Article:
Sam runs CeeCee & Me, a mobile shoe-fitting service for children.
Sam worked in the City in financial PR for many years but wanted to spend more time at home as her job involved very long hours. After the birth of her second child she decided to stop the juggling act and try something else.
Many mums said that shoe-fitting was a real frustration, so Sam spent six months researching ideas and training with the Society of Shoe Fitters. The idea for her shoe-fitting service evolved from there.
Today, Sam sells attractive shoes and boots, including a preschool range which ranges from birth to a size 10 and children’s school shoes up to a junior size one. Her innovative pop-up group visits playgroups, soft play centres, home visits – anywhere family-friendly as it’s important for children to be relaxed; the fitting takes five minutes, then they can run and play.
The Children’s Show Fitter
The catalyst for change
Sam loves running her shoe-fitting business as the family-friendly daytime hours mean she can drop kids at school and attend school events. She’s usually home by midday.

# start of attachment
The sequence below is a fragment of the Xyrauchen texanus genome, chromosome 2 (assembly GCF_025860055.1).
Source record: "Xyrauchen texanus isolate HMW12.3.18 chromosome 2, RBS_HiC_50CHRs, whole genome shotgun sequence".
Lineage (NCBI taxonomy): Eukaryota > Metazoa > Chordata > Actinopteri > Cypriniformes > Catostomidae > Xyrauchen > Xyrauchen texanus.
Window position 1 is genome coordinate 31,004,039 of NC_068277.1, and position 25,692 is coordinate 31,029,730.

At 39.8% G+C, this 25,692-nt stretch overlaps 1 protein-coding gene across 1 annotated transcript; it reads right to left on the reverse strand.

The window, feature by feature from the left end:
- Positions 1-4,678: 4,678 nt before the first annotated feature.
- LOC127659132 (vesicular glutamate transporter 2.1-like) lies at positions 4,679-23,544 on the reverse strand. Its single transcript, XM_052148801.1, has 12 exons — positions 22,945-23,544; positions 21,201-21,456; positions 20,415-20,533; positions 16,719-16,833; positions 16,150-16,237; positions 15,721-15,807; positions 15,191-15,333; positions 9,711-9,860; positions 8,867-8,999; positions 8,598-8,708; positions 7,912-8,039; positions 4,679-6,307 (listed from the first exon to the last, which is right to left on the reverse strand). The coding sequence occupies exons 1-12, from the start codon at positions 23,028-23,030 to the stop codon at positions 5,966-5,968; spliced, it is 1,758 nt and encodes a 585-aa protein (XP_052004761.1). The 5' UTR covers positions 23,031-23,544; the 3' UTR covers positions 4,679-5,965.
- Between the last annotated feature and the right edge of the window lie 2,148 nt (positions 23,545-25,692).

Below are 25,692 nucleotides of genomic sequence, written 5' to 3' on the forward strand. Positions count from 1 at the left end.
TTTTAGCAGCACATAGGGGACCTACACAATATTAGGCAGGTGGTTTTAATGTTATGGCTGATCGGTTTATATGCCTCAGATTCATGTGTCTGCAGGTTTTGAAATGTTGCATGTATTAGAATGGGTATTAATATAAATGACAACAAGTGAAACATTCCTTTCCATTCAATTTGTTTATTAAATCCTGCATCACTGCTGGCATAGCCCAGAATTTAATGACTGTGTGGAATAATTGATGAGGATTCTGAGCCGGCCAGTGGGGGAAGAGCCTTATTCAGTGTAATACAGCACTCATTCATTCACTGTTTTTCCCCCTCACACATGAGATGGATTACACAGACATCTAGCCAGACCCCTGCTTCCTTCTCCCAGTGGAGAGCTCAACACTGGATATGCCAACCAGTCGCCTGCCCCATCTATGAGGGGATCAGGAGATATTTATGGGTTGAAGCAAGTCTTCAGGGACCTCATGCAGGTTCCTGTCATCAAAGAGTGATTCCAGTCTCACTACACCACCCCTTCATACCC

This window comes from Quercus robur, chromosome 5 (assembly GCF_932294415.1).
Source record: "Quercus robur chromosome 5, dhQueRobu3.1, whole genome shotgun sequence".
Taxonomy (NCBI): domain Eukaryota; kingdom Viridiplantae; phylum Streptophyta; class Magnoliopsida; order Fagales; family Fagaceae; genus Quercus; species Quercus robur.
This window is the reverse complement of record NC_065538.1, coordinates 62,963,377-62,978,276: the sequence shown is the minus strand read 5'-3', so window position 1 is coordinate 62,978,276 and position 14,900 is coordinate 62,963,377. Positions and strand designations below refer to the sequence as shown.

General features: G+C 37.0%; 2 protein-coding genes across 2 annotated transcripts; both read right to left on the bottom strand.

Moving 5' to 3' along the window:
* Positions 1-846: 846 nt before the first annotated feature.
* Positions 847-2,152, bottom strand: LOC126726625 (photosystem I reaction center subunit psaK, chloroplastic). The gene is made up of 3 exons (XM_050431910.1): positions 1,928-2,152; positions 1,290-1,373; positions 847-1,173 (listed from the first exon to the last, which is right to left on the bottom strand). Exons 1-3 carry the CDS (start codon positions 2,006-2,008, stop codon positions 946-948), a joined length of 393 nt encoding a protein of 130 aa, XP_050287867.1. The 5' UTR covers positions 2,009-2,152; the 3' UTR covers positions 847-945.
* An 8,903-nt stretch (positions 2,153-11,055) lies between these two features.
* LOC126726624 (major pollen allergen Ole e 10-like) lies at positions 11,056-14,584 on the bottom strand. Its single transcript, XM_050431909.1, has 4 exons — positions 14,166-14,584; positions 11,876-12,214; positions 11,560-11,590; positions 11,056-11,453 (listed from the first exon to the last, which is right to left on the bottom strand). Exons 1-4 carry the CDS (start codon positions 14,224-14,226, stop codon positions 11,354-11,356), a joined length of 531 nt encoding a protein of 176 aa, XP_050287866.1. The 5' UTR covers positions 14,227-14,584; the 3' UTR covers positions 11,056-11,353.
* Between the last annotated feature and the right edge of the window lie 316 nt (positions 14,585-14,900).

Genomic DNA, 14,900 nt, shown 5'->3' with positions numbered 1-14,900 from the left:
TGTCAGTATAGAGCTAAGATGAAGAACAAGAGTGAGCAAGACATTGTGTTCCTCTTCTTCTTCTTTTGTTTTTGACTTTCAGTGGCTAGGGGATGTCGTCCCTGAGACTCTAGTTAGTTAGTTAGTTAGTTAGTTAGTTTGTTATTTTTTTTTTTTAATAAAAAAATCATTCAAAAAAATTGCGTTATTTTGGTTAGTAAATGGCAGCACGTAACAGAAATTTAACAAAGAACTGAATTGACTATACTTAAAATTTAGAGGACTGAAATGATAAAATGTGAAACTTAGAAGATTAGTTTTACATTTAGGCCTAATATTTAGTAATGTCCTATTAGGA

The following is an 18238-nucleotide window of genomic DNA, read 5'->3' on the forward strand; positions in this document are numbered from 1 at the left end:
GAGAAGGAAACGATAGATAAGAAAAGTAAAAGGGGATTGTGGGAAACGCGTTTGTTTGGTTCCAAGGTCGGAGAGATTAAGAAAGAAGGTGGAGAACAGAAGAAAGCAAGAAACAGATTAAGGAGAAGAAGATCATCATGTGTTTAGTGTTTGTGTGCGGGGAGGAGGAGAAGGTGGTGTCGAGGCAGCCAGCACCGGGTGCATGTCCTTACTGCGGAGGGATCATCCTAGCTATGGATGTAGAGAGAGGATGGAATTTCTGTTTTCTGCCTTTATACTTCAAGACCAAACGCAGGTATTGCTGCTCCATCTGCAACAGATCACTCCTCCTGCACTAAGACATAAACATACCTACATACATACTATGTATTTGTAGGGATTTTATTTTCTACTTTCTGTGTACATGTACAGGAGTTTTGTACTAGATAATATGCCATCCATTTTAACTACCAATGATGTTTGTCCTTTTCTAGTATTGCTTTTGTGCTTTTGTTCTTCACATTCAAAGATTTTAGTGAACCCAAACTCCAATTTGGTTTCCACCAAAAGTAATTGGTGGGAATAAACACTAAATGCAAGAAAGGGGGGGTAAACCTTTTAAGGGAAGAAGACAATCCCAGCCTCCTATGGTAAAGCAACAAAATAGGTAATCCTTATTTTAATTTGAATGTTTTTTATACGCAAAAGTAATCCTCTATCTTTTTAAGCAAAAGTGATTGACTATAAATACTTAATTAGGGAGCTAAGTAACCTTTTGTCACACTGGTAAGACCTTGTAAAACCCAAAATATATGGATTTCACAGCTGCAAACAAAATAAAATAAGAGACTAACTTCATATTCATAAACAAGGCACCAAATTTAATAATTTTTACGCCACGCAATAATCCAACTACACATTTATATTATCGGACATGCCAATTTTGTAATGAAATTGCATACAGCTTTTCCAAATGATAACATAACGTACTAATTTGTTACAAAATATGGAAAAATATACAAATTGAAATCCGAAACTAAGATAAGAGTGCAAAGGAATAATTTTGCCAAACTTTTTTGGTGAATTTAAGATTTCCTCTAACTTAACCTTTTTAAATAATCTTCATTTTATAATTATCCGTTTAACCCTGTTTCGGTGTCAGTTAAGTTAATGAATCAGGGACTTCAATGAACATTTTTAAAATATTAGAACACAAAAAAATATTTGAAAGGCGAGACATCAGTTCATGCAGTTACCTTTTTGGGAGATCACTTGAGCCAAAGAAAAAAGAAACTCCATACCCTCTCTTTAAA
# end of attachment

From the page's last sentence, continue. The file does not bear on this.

This career is ideal if you like the idea of flexible working and enjoying more family time. Sam’s business also supports a charity, Sal’s Shoes, which collects and sends used shoes to other countries.
Advice for anyone with the same dream
Fancy starting a shoe-fitting business yourself? Here’s some advice from Sam’s advice is to:
- Spot an opportunity?vGo for it! Pop-ups are unconventional and it can be challenging to secure investment and find suppliers when most are used to dealing with bricks-and-mortar premises. However, pop-up businesses are increasingly common, so it obviously isn’t that hard to secure funding, although it might require some real determination. Sam also found it difficult to find high quality brands that were prepared to supply her on a flexible basis – but she got there in the end.
- You must love working with children. It’s also really important to establish a rapport with parents.
- Believe in yourself and have integrity. Don’t copy others as it will be hard to convince people and trust is essential in this line of work.
- Take time to prepare. Sam spent six months training with the Society of Shoe Fitters, which was absolutely essential as you need a good understanding of children’s physiology and foot development to do the job properly.
- Make sure you have support. It can be hard working on your own, so surround yourself with likeminded people so you have the same support that you would have in an office environment. Sam is part of a small-business network in the local area that is very supportive. It can be great to meet up, talk things through and look at issues from different perspectives, she says.